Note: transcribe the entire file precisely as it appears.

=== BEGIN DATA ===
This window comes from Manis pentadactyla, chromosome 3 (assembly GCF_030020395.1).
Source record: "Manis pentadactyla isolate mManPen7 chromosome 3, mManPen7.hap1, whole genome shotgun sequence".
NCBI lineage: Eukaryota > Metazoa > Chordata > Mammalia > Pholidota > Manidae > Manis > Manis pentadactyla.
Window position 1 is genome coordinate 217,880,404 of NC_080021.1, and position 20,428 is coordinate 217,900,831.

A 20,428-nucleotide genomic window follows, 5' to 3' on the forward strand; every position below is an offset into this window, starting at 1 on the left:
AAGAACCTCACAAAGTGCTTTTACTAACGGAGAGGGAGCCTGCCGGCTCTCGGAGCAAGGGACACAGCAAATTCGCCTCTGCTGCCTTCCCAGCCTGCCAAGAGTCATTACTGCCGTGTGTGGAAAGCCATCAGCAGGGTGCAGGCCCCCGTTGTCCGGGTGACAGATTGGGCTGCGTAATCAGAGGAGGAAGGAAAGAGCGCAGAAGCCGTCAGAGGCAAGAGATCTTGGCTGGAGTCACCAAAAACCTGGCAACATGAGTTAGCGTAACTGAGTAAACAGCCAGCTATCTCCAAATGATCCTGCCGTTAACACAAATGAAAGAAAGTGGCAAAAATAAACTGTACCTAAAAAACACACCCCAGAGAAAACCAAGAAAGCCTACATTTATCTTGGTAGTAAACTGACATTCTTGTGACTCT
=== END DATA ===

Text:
This window comes from Manis pentadactyla, chromosome 3 (assembly GCF_030020395.1).
Source record: "Manis pentadactyla isolate mManPen7 chromosome 3, mManPen7.hap1, whole genome shotgun sequence".
NCBI lineage: Eukaryota > Metazoa > Chordata > Mammalia > Pholidota > Manidae > Manis > Manis pentadactyla.
Window position 1 is genome coordinate 217,880,404 of NC_080021.1, and position 20,428 is coordinate 217,900,831.

A 20,428-nucleotide genomic window follows, 5' to 3' on the forward strand; every position below is an offset into this window, starting at 1 on the left:
AAGAACCTCACAAAGTGCTTTTACTAACGGAGAGGGAGCCTGCCGGCTCTCGGAGCAAGGGACACAGCAAATTCGCCTCTGCTGCCTTCCCAGCCTGCCAAGAGTCATTACTGCCGTGTGTGGAAAGCCATCAGCAGGGTGCAGGCCCCCGTTGTCCGGGTGACAGATTGGGCTGCGTAATCAGAGGAGGAAGGAAAGAGCGCAGAAGCCGTCAGAGGCAAGAGATCTTGGCTGGAGTCACCAAAAACCTGGCAACATGAGTTAGCGTAACTGAGTAAACAGCCAGCTATCTCCAAATGATCCTGCCGTTAACACAAATGAAAGAAAGTGGCAAAAATAAACTGTACCTAAAAAACACACCCCAGAGAAAACCAAGAAAGCCTACATTTATCTTGGTAGTAAACTGACATTCTTGTGACTCT